August 31,2013

The Gospel Today 

Saturday of the Twenty-first Week in Ordinary Time

Mt. 25:14-30

Jesus told his disciples this parable:
“A man going on a journey
called in his servants and entrusted his possessions to them.
To one he gave five talents; to another, two; to a third, one–
to each according to his ability.
Then he went away.
Immediately the one who received five talents went and traded with them,
and made another five.
Likewise, the one who received two made another two.
But the man who received one went off and dug a hole in the ground
and buried his master’s money.
After a long time
the master of those servants came back and settled accounts with them.
The one who had received five talents
came forward bringing the additional five.
He said, ‘Master, you gave me five talents.
See, I have made five more.’
His master said to him, ‘Well done, my good and faithful servant.
Since you were faithful in small matters,
I will give you great responsibilities.
Come, share your master’s joy.’
Then the one who had received two talents also came forward and said,
‘Master, you gave me two talents.
See, I have made two more.’
His master said to him, ‘Well done, my good and faithful servant.
Since you were faithful in small matters,
I will give you great responsibilities.
Come, share your master’s joy.’
Then the one who had received the one talent came forward and said,
‘Master, I knew you were a demanding person,
harvesting where you did not plant
and gathering where you did not scatter;
so out of fear I went off and buried your talent in the ground.
Here it is back.’
His master said to him in reply, ‘You wicked, lazy servant!
So you knew that I harvest where I did not plant
and gather where I did not scatter?
Should you not then have put my money in the bank
so that I could have got it back with interest on my return?
Now then! Take the talent from him and give it to the one with ten.
For to everyone who has,
more will be given and he will grow rich;
but from the one who has not,
even what he has will be taken away.
And throw this useless servant into the darkness outside,
where there will be wailing and grinding of teeth.’”

Reflection (Sem. Jason Villafuerte):

     The Gospel for today speaks about the Parable of the Talents. A man going to a journey called his servants and entrusted possessions to them. He gave five talents to the first, two to the second, and one to the third. Then he went away. The first and second servants traded their talents and they made their possessions doubled. However, the third servant dug a hole in the ground and buried his talent there. When the master returned, he asked for the talents and became glad because the first and the second servants had doubled their talents. On the other hand, he became indignant to the third servant because the talent was just kept and did not earn an interest. With that, the talent was taken away from him and he was left with nothing.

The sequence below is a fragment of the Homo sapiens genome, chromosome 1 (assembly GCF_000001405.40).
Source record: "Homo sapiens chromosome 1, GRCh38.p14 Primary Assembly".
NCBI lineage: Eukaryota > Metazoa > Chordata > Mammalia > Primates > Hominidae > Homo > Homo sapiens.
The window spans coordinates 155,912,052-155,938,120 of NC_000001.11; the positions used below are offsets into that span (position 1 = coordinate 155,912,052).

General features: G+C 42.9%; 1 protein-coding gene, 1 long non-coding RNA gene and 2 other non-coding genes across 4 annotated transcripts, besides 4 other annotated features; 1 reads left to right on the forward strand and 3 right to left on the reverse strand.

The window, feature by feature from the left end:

This parable is like the kingdom of God, as Jesus taught in the Gospel. God gave us talents and skills. While he is there in heaven and we live on this earth, he expects us to develop our talents. He gave what we have now, so it is our responsibility to cultivate these gifts, not only for ourselves but more so, for the betterment of the Church and of the world in general.

     It is our experience that we see industrious people progressing all the more, and negligent people suffering from more life’s difficulties. We often exclaim that “rich people become richer and poor people become poorer.” But it is a reality that these people really work diligently to increase and cultivate their talents. And the negligent ones bury their talents on the ground, blaming others for the misery they experience. This reality, though in a material sense, is something we can reflect on.

     On the spiritual sense, in response to the parable in the Gospel, Saint Paul urges the community in Thessalonica to progress even more in terms of fraternal charity. The Apostle affirms that they were indeed taught by God to love one another. And so, progressing in this charity brings about not only a tranquil life to them but to others as well. Saint Paul emphasized the value of minding their own affairs and working with own hands, as the first and second servants did in the parable.

     Thus, the two readings challenge us to develop our talents and skills, and much so, our fraternal charity. God awaits these to progress in us because he wants us to share in his joy when he shows his glory at his coming – when the Lord comes to rule the earth with justice.

Leave a Reply

Your email address will not be published. Required fields are marked *